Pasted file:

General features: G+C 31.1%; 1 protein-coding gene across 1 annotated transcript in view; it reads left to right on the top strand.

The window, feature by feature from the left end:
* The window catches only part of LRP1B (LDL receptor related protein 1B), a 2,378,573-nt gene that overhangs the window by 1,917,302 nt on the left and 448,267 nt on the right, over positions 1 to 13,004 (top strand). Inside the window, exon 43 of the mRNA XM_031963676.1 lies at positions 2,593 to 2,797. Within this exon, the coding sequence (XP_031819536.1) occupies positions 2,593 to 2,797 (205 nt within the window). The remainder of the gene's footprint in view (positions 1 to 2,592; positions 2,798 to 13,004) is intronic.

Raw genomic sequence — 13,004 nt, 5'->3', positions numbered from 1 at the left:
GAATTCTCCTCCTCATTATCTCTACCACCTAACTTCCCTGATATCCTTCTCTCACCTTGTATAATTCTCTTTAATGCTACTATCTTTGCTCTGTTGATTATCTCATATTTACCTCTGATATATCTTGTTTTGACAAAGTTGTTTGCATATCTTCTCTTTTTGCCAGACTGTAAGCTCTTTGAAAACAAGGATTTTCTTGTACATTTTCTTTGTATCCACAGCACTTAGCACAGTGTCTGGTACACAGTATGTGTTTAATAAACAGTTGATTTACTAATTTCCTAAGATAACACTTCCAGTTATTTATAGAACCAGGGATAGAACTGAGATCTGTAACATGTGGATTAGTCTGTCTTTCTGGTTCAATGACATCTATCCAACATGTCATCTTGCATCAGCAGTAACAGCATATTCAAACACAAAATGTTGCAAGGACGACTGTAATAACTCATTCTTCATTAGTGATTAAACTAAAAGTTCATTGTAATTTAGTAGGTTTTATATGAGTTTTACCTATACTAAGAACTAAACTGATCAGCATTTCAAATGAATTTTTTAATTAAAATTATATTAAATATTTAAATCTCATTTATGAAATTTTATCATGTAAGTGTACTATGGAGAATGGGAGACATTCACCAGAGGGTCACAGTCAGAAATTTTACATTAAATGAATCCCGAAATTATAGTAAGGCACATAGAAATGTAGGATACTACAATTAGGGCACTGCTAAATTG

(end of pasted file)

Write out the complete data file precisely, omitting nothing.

General features: G+C 31.1%; 1 protein-coding gene across 1 annotated transcript in view; it reads left to right on the top strand.

The window, feature by feature from the left end:
* The window catches only part of LRP1B (LDL receptor related protein 1B), a 2,378,573-nt gene that overhangs the window by 1,917,302 nt on the left and 448,267 nt on the right, over positions 1 to 13,004 (top strand). Inside the window, exon 43 of the mRNA XM_031963676.1 lies at positions 2,593 to 2,797. Within this exon, the coding sequence (XP_031819536.1) occupies positions 2,593 to 2,797 (205 nt within the window). The remainder of the gene's footprint in view (positions 1 to 2,592; positions 2,798 to 13,004) is intronic.

Raw genomic sequence — 13,004 nt, 5'->3', positions numbered from 1 at the left:
GAATTCTCCTCCTCATTATCTCTACCACCTAACTTCCCTGATATCCTTCTCTCACCTTGTATAATTCTCTTTAATGCTACTATCTTTGCTCTGTTGATTATCTCATATTTACCTCTGATATATCTTGTTTTGACAAAGTTGTTTGCATATCTTCTCTTTTTGCCAGACTGTAAGCTCTTTGAAAACAAGGATTTTCTTGTACATTTTCTTTGTATCCACAGCACTTAGCACAGTGTCTGGTACACAGTATGTGTTTAATAAACAGTTGATTTACTAATTTCCTAAGATAACACTTCCAGTTATTTATAGAACCAGGGATAGAACTGAGATCTGTAACATGTGGATTAGTCTGTCTTTCTGGTTCAATGACATCTATCCAACATGTCATCTTGCATCAGCAGTAACAGCATATTCAAACACAAAATGTTGCAAGGACGACTGTAATAACTCATTCTTCATTAGTGATTAAACTAAAAGTTCATTGTAATTTAGTAGGTTTTATATGAGTTTTACCTATACTAAGAACTAAACTGATCAGCATTTCAAATGAATTTTTTAATTAAAATTATATTAAATATTTAAATCTCATTTATGAAATTTTATCATGTAAGTGTACTATGGAGAATGGGAGACATTCACCAGAGGGTCACAGTCAGAAATTTTACATTAAATGAATCCCGAAATTATAGTAAGGCACATAGAAATGTAGGATACTACAATTAGGGCACTGCTAAATTG